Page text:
Devising ways to quickly find senior citizens can save lives

The number of people with dementia who go missing is increasing year by year. The central and local governments should work to create a system to safely protect such people.

Last year, 17,636 cases of missing people with dementia were reported to the police nationwide, marking a record high for the ninth consecutive year. Of these, more than 90% were 70 or older.

Most were ultimately safe, but as many as 450 people were found dead for reasons that included being struck by a train while wandering around. There were also people who were frozen to death or drowned to death after falling into irrigation ditches.

Missing persons must be quickly located and protected, to save their lives.

In some cases, dementia can cause symptoms such as having no idea where one is, or losing track of the date and time. It is not uncommon for people with dementia to go out but forget their intended destination, get lost and be unable to return home.

Physically strong people with dementia sometimes walk far beyond their normal range of activity. In some cases, they travel by train or other means of transportation. In that case, it is difficult for family members to find them on their own.

The city of Takasaki, Gunma Prefecture, is lending out Global Positioning System devices free of charge for elderly people with dementia. The device is attached to their shoes or clothes, and when their whereabouts are unknown, the city’s outsourced monitoring center checks their location and notifies their families.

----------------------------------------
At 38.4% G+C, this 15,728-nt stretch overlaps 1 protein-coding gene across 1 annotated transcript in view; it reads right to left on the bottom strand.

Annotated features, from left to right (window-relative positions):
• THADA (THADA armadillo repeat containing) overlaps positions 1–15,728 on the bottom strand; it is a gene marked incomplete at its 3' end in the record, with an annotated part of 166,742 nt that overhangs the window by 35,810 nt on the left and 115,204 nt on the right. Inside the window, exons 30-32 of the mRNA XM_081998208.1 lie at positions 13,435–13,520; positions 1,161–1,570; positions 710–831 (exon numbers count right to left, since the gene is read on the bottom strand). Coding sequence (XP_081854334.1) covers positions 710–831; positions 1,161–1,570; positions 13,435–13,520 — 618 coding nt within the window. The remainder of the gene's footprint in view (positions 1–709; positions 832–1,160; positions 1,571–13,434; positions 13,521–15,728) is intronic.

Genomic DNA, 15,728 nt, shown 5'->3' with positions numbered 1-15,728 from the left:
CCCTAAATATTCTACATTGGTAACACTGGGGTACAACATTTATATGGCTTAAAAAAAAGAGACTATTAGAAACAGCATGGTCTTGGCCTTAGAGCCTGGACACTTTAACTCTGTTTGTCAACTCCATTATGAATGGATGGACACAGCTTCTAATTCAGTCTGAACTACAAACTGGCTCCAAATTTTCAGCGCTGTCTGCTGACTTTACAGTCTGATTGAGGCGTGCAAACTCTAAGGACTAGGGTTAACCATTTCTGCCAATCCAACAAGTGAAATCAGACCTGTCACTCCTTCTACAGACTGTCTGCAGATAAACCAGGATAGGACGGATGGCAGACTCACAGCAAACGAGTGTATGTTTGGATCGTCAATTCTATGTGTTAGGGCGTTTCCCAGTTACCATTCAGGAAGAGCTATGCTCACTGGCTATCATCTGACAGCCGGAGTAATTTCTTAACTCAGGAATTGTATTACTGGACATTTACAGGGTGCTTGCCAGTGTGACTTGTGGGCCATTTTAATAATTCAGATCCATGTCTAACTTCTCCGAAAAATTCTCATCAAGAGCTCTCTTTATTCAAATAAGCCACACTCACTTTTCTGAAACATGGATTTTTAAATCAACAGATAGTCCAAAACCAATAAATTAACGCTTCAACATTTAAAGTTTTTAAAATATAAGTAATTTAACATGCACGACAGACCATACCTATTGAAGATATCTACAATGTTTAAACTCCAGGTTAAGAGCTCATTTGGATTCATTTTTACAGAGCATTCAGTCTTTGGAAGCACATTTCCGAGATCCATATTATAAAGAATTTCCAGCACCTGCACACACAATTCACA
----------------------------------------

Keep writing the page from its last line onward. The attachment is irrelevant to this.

Center staff or police officers rush to the scene when family members cannot go. More than 1,300 people have been found since the system was launched in 2015, according to the city.

It is vital for local governments to use information technology effectively and take preventive measures on their own. It is hoped that they will actively support families that are concerned about elderly relatives wandering around.

The survival rate is over 80% for people who are found on the day they go missing, but some studies show the number of deaths increases as time passes. It is crucial to find people quickly.

A woman was found dead in Kushiro, Hokkaido, in 1990 four days after she went to take out the garbage and did not return. In the wake of this incident, the city and its surrounding municipalities established a network with such entities as taxi companies and a local FM radio station.

When a search request is made by a family member, details about the missing person are conveyed to relevant organizations through the police. The radio station broadcasts the information and asks local residents for help. Taxi drivers also keep an eye out for the person.

In 2025, there are expected to be about 7 million elderly people with dementia in Japan. The central government needs to strive to improve monitoring systems in local communities, through such measures as enhancing cooperation among local governments.

(From The Yomiuri Shimbun, July 20, 2022)